Expression of recombinant proteins in Escherichia coli under the transcriptional control of the cold-shock inducible cspA promoter
Vasina, Jess A., 1968-
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Aggregation and proteolytic degradation can significantly decrease the recovery yields of recombinant proteins overproduced in the gram-negative bacterium Escherichia coli. Expression at low growth temperatures holds great promise in alleviating these problems since proteolysis is reduced and proper folding is facilitated under these conditions. Unfortunately, the transcriptional efficiency of traditional promoters decreases with the cell growth temperature. When E. coli is transferred from a physiological temperature of 37$\sp\circ$C to the 10-15$\sp\circ$C temperature range, the production of most cellular proteins stops while a handful of cold-shock proteins, that are virtually undetectable under normal growth conditions, become synthesized at very high levels. Because the major E. coli cold shock protein, CspA, is primarily regulated at the transcriptional level, we examined the advantages and limitations of the cspA promoter in directing the expression of recombinant proteins at reduced growth temperatures. Transcriptional gene fusions between the cspA promoter and either the lacZ gene or a gene encoding the tripartite fusion protein preS2-S$\sp\prime$-$\beta$-galactosidase were constructed to characterize the strength, regulation and inducibility of the major cold shock promoter and to delineate its usefulness for the production of aggregation-prone recombinant proteins. The cspA promoter was well repressed at 37$\sp\circ$C and efficiently directed gene expression upon temperature downshift to the 30-10$\sp\circ$C temperature range for 60-90 min, although it became repressed at later time points. Using the cspA promoter at 10$\sp\circ$C, the aggregation-prone protein preS2-S$\sp\prime$-$\beta$-galactosidase could be produced in a completely soluble form at 5-fold higher levels than obtained with the chemically-inducible tac promoter at the same temperature. Fermentation, strain and genetic engineering approaches were also investigated to determine if promoter repression following prolonged incubation at low temperatures could be circumvented. While fermentation engineering provided modest improvements on the recovery yields of enzymatic activity from a plasmid-encoded cspA-lacZ gene fusion, sustained synthesis of $\beta$-galactosidase for about 7 h and 3-fold higher levels of activity were observed in a rbfA host strain. Deletions in the 5$\sp\prime$ untranslated region of the cspA RNA further showed that this region plays a fundamental role not only in the low-temperature repression but also in the high temperature repression and cold-shock induction of the promoter.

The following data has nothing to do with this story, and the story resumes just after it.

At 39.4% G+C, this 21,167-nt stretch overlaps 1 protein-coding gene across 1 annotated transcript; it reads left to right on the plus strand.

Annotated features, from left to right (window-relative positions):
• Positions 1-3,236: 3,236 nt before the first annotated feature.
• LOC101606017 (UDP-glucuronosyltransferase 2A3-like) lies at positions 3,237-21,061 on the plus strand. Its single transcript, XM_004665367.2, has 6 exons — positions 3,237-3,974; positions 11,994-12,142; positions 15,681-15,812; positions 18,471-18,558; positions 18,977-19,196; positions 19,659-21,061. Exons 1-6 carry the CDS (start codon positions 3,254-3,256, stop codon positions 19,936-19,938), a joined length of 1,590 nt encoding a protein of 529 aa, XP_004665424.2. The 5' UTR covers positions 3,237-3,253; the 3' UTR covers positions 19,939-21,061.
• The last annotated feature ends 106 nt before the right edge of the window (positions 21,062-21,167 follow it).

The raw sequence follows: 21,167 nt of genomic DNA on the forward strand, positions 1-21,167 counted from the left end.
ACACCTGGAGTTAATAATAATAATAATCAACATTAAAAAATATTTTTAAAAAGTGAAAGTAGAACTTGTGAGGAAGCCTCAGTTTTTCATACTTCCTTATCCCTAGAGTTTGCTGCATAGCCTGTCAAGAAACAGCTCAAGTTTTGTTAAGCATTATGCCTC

- Chemical engineering